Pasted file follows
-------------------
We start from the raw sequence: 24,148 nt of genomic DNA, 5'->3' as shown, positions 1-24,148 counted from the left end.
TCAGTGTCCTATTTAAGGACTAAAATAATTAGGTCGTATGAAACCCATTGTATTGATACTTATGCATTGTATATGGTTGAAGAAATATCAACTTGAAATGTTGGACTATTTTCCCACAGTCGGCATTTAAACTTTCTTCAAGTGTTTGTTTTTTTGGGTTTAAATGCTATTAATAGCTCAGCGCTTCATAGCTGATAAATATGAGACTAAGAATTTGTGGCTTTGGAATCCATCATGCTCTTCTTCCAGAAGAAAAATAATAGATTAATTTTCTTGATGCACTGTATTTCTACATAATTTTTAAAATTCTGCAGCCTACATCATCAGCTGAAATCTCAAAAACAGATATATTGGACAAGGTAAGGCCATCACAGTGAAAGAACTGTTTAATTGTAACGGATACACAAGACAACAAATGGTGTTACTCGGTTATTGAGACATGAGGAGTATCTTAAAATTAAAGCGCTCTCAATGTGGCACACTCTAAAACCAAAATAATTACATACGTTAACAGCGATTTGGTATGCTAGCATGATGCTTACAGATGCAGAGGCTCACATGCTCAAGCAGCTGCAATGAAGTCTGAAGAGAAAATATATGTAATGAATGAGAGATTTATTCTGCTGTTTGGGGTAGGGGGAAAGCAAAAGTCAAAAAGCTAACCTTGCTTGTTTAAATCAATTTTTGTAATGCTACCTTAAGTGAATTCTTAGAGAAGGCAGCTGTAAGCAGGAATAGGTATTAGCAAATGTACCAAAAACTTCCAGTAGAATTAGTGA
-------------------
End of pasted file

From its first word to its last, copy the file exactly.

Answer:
We start from the raw sequence: 24,148 nt of genomic DNA, 5'->3' as shown, positions 1-24,148 counted from the left end.
TCAGTGTCCTATTTAAGGACTAAAATAATTAGGTCGTATGAAACCCATTGTATTGATACTTATGCATTGTATATGGTTGAAGAAATATCAACTTGAAATGTTGGACTATTTTCCCACAGTCGGCATTTAAACTTTCTTCAAGTGTTTGTTTTTTTGGGTTTAAATGCTATTAATAGCTCAGCGCTTCATAGCTGATAAATATGAGACTAAGAATTTGTGGCTTTGGAATCCATCATGCTCTTCTTCCAGAAGAAAAATAATAGATTAATTTTCTTGATGCACTGTATTTCTACATAATTTTTAAAATTCTGCAGCCTACATCATCAGCTGAAATCTCAAAAACAGATATATTGGACAAGGTAAGGCCATCACAGTGAAAGAACTGTTTAATTGTAACGGATACACAAGACAACAAATGGTGTTACTCGGTTATTGAGACATGAGGAGTATCTTAAAATTAAAGCGCTCTCAATGTGGCACACTCTAAAACCAAAATAATTACATACGTTAACAGCGATTTGGTATGCTAGCATGATGCTTACAGATGCAGAGGCTCACATGCTCAAGCAGCTGCAATGAAGTCTGAAGAGAAAATATATGTAATGAATGAGAGATTTATTCTGCTGTTTGGGGTAGGGGGAAAGCAAAAGTCAAAAAGCTAACCTTGCTTGTTTAAATCAATTTTTGTAATGCTACCTTAAGTGAATTCTTAGAGAAGGCAGCTGTAAGCAGGAATAGGTATTAGCAAATGTACCAAAAACTTCCAGTAGAATTAGTGA